9. Ex-Works (EXW) Exporter • packages the goods for the international voyage • provides the importer with the documents necessary to clear Customs Importer • does everything else Transfer Point • when the exporter makes the goods available to the importer

  10. Free Carrier (FCA) FCA was created for goods shipped through multi-modal transportation. The exporter/seller delivers the goods to a carrier specified by the importer. Scope FCA can be used for any type of goods Modality FCA can be used for all modes of transportation Syntax FCA [City where goods are delivered to the carrier]

  11. Free Carrier (FCA) Exporter • packages the goods for the international voyage • provides the documents necessary to clear Customs • clears the goods for export Importer • does everything else Transfer Point • when the exporter delivers the goods to the carrier

  12. Free Alongside Ship (FAS) FAS was created for goods shipped by ocean transportation. The exporter/seller delivers the goods to a port of departure specified by the importer. Scope FAS can be used for any type of goods Modality FAS can only be used for ocean transportation Syntax FAS [Port of Departure]

  13. Free Alongside Ship (FAS) Exporter • packages the goods for the international voyage • provides the documents necessary to clear Customs • clears the goods for export • delivers the goods to the port of departure Importer • does everything else Transfer Point • when the exporter delivers the goods to the carrier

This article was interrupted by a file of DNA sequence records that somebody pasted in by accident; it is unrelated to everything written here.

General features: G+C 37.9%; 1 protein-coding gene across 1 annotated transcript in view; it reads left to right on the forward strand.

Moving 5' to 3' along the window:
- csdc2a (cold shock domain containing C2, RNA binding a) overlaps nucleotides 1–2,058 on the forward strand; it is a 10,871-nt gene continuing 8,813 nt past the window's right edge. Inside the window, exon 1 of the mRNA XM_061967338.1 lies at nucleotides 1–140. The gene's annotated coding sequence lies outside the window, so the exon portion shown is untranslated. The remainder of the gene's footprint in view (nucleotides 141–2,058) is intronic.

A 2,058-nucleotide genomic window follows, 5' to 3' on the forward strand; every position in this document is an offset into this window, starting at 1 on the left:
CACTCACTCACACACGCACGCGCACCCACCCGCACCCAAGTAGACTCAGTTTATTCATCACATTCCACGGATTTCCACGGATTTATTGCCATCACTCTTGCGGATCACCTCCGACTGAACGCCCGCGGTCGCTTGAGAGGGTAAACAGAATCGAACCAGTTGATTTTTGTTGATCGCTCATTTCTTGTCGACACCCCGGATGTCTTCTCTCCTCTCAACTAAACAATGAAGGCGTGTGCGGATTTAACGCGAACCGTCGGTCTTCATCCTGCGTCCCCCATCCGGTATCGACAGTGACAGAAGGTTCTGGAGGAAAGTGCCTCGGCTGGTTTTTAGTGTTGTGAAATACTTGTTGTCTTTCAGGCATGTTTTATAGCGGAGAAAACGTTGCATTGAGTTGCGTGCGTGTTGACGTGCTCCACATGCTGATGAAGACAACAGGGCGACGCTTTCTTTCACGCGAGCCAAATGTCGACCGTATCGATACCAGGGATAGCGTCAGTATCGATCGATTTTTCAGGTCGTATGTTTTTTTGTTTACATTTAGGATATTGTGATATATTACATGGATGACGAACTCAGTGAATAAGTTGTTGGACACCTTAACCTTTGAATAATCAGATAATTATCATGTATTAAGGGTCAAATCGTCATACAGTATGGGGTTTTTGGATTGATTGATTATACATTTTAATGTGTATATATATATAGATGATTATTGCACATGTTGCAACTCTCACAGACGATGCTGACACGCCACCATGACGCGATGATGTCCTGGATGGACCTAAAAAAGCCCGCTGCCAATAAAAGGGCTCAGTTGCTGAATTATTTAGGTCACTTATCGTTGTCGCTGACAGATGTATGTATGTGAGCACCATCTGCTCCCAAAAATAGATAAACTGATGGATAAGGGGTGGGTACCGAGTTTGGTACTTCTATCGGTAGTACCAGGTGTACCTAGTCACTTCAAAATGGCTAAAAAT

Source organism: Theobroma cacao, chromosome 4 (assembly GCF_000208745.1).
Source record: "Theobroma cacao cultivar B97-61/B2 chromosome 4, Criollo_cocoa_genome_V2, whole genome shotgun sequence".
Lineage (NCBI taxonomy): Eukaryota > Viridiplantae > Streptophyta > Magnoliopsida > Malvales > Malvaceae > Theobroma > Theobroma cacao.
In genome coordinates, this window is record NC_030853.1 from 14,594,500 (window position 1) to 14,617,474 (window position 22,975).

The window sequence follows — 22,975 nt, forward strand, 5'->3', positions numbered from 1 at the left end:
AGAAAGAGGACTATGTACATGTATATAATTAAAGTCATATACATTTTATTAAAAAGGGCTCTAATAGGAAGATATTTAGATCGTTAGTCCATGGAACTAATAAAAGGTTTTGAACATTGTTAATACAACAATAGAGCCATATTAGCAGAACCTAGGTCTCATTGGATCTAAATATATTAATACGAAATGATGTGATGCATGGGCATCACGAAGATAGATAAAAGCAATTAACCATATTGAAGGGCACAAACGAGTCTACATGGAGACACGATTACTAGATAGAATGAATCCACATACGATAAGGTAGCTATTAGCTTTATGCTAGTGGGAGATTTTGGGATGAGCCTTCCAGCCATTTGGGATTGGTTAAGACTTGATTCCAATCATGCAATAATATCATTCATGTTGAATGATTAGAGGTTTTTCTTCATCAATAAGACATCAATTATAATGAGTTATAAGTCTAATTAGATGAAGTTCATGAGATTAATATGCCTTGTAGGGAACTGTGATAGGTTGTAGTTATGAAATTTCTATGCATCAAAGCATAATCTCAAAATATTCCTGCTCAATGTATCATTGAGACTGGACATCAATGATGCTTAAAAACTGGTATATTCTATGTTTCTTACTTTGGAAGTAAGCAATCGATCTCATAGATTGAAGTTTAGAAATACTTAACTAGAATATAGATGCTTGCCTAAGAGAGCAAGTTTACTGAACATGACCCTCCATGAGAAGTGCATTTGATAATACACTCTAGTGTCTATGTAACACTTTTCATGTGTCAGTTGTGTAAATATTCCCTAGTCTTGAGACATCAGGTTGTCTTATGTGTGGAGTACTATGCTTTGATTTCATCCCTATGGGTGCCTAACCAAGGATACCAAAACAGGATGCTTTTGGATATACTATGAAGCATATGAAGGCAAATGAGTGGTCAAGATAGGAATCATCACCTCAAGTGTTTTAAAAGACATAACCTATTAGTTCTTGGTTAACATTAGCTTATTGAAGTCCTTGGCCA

14. Free on Board (FOB) FOB was created for goods shipped by ocean transportation. The exporter/seller delivers the goods to the port of departure and pays to have them loaded on a ship specified by the importer. Scope FOB can be used for any type of goods Modality FOB can only be used for ocean transportation Syntax FOB [Port of Departure]

  15. Free on Board (FOB) Exporter • packages the goods for the international voyage • provides the documents necessary to clear Customs • clears the goods for export • delivers the goods to the port of departure and pays to have them loaded on board Importer • does everything else Transfer Point • when the goods cross the ship’s rail

  16. Cost and Freight (CFR) CFR is for goods shipped by ocean transportation. The exporter arranges the international transportation of the goods and pays to have them shipped to a port of destination specified by the importer. Scope CFR can be used for any type of goods Modality CFR can only be used for ocean transportation Syntax CFR [Port of Destination]

  17. Cost and Freight (CFR) Exporter • packages the goods for the international voyage • provides the documents necessary to clear Customs • clears the goods for export • delivers the goods to the port of destination Importer • does everything else Transfer Point • when the goods cross the ship’s rail in the port of departure